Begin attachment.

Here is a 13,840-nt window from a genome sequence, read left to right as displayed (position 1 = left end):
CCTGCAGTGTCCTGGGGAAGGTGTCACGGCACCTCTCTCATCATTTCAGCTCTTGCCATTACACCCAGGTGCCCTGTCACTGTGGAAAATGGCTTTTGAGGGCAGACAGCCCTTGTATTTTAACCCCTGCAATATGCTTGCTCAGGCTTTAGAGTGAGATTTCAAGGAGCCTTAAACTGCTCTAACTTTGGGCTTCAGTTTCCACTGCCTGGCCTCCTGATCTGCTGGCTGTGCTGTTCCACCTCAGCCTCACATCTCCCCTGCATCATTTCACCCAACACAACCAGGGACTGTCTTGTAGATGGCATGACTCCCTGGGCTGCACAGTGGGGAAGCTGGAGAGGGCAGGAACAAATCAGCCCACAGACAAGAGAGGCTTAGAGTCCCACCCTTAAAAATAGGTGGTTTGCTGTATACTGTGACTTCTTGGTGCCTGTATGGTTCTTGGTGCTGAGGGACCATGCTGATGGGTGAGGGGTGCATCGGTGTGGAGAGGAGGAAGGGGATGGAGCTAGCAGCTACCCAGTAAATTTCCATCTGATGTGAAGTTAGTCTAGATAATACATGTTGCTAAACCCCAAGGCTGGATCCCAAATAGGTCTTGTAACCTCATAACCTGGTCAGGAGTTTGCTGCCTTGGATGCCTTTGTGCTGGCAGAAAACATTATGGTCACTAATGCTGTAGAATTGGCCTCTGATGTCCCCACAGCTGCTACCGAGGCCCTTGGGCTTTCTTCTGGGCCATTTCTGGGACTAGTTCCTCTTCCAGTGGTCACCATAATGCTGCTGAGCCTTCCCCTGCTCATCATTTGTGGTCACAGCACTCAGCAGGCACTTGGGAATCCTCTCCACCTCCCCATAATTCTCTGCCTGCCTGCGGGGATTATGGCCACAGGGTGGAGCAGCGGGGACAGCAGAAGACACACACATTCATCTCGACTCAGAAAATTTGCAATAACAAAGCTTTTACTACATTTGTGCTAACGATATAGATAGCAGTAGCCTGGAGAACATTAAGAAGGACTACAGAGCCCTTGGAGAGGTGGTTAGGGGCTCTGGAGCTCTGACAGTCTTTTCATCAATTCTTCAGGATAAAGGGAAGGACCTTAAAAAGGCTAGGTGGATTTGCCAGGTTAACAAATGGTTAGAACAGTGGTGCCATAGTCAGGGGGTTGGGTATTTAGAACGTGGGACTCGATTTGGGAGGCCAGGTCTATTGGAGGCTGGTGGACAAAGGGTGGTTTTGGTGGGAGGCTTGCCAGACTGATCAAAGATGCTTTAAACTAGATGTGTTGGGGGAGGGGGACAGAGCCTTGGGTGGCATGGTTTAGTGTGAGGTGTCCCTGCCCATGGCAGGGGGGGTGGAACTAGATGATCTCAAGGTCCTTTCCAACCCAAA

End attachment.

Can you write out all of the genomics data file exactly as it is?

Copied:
Here is a 13,840-nt window from a genome sequence, read left to right as displayed (position 1 = left end):
CCTGCAGTGTCCTGGGGAAGGTGTCACGGCACCTCTCTCATCATTTCAGCTCTTGCCATTACACCCAGGTGCCCTGTCACTGTGGAAAATGGCTTTTGAGGGCAGACAGCCCTTGTATTTTAACCCCTGCAATATGCTTGCTCAGGCTTTAGAGTGAGATTTCAAGGAGCCTTAAACTGCTCTAACTTTGGGCTTCAGTTTCCACTGCCTGGCCTCCTGATCTGCTGGCTGTGCTGTTCCACCTCAGCCTCACATCTCCCCTGCATCATTTCACCCAACACAACCAGGGACTGTCTTGTAGATGGCATGACTCCCTGGGCTGCACAGTGGGGAAGCTGGAGAGGGCAGGAACAAATCAGCCCACAGACAAGAGAGGCTTAGAGTCCCACCCTTAAAAATAGGTGGTTTGCTGTATACTGTGACTTCTTGGTGCCTGTATGGTTCTTGGTGCTGAGGGACCATGCTGATGGGTGAGGGGTGCATCGGTGTGGAGAGGAGGAAGGGGATGGAGCTAGCAGCTACCCAGTAAATTTCCATCTGATGTGAAGTTAGTCTAGATAATACATGTTGCTAAACCCCAAGGCTGGATCCCAAATAGGTCTTGTAACCTCATAACCTGGTCAGGAGTTTGCTGCCTTGGATGCCTTTGTGCTGGCAGAAAACATTATGGTCACTAATGCTGTAGAATTGGCCTCTGATGTCCCCACAGCTGCTACCGAGGCCCTTGGGCTTTCTTCTGGGCCATTTCTGGGACTAGTTCCTCTTCCAGTGGTCACCATAATGCTGCTGAGCCTTCCCCTGCTCATCATTTGTGGTCACAGCACTCAGCAGGCACTTGGGAATCCTCTCCACCTCCCCATAATTCTCTGCCTGCCTGCGGGGATTATGGCCACAGGGTGGAGCAGCGGGGACAGCAGAAGACACACACATTCATCTCGACTCAGAAAATTTGCAATAACAAAGCTTTTACTACATTTGTGCTAACGATATAGATAGCAGTAGCCTGGAGAACATTAAGAAGGACTACAGAGCCCTTGGAGAGGTGGTTAGGGGCTCTGGAGCTCTGACAGTCTTTTCATCAATTCTTCAGGATAAAGGGAAGGACCTTAAAAAGGCTAGGTGGATTTGCCAGGTTAACAAATGGTTAGAACAGTGGTGCCATAGTCAGGGGGTTGGGTATTTAGAACGTGGGACTCGATTTGGGAGGCCAGGTCTATTGGAGGCTGGTGGACAAAGGGTGGTTTTGGTGGGAGGCTTGCCAGACTGATCAAAGATGCTTTAAACTAGATGTGTTGGGGGAGGGGGACAGAGCCTTGGGTGGCATGGTTTAGTGTGAGGTGTCCCTGCCCATGGCAGGGGGGGTGGAACTAGATGATCTCAAGGTCCTTTCCAACCCAAA